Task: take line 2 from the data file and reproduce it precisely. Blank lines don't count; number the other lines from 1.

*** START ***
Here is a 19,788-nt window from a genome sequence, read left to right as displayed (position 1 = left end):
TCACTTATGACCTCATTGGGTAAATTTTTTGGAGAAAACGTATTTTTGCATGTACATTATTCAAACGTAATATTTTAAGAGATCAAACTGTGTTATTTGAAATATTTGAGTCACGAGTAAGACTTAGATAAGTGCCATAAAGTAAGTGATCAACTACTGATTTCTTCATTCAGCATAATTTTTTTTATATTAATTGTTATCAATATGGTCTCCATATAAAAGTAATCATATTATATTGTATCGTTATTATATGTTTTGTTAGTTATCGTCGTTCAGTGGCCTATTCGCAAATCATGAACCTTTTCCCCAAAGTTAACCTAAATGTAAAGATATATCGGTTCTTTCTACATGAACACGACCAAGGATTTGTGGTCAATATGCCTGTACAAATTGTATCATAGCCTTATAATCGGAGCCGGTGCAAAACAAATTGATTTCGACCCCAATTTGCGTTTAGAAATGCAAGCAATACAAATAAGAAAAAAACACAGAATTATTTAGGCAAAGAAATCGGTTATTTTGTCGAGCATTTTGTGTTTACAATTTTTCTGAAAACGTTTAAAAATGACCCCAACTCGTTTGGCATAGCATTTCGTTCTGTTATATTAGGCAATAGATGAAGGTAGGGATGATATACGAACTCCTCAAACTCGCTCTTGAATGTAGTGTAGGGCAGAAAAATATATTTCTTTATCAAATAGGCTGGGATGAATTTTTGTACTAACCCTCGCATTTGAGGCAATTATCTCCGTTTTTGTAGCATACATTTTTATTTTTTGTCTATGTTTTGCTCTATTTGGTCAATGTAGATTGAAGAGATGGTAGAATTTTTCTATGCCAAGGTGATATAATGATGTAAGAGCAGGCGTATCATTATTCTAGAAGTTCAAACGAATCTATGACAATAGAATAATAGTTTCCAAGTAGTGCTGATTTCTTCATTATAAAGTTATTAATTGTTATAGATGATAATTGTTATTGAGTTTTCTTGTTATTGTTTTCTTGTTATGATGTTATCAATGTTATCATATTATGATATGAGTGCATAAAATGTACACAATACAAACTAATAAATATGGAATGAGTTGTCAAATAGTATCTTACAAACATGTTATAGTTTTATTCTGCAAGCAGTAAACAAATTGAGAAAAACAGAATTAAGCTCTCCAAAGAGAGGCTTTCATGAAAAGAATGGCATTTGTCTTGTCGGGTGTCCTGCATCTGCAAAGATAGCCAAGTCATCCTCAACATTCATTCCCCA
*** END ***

TCACTTATGACCTCATTGGGTAAATTTTTTGGAGAAAACGTATTTTTGCATGTACATTATTCAAACGTAATATTTTAAGAGATCAAACTGTGTTATTTGAAATATTTGAGTCACGAGTAAGACTTAGATAAGTGCCATAAAGTAAGTGATCAACTACTGATTTCTTCATTCAGCATAATTTTTTTTATATTAATTGTTATCAATATGGTCTCCATATAAAAGTAATCATATTATATTGTATCGTTATTATATGTTTTGTTAGTTATCGTCGTTCAGTGGCCTATTCGCAAATCATGAACCTTTTCCCCAAAGTTAACCTAAATGTAAAGATATATCGGTTCTTTCTACATGAACACGACCAAGGATTTGTGGTCAATATGCCTGTACAAATTGTATCATAGCCTTATAATCGGAGCCGGTGCAAAACAAATTGATTTCGACCCCAATTTGCGTTTAGAAATGCAAGCAATACAAATAAGAAAAAAACACAGAATTATTTAGGCAAAGAAATCGGTTATTTTGTCGAGCATTTTGTGTTTACAATTTTTCTGAAAACGTTTAAAAATGACCCCAACTCGTTTGGCATAGCATTTCGTTCTGTTATATTAGGCAATAGATGAAGGTAGGGATGATATACGAACTCCTCAAACTCGCTCTTGAATGTAGTGTAGGGCAGAAAAATATATTTCTTTATCAAATAGGCTGGGATGAATTTTTGTACTAACCCTCGCATTTGAGGCAATTATCTCCGTTTTTGTAGCATACATTTTTATTTTTTGTCTATGTTTTGCTCTATTTGGTCAATGTAGATTGAAGAGATGGTAGAATTTTTCTATGCCAAGGTGATATAATGATGTAAGAGCAGGCGTATCATTATTCTAGAAGTTCAAACGAATCTATGACAATAGAATAATAGTTTCCAAGTAGTGCTGATTTCTTCATTATAAAGTTATTAATTGTTATAGATGATAATTGTTATTGAGTTTTCTTGTTATTGTTTTCTTGTTATGATGTTATCAATGTTATCATATTATGATATGAGTGCATAAAATGTACACAATACAAACTAATAAATATGGAATGAGTTGTCAAATAGTATCTTACAAACATGTTATAGTTTTATTCTGCAAGCAGTAAACAAATTGAGAAAAACAGAATTAAGCTCTCCAAAGAGAGGCTTTCATGAAAAGAATGGCATTTGTCTTGTCGGGTGTCCTGCATCTGCAAAGATAGCCAAGTCATCCTCAACATTCATTCCCCA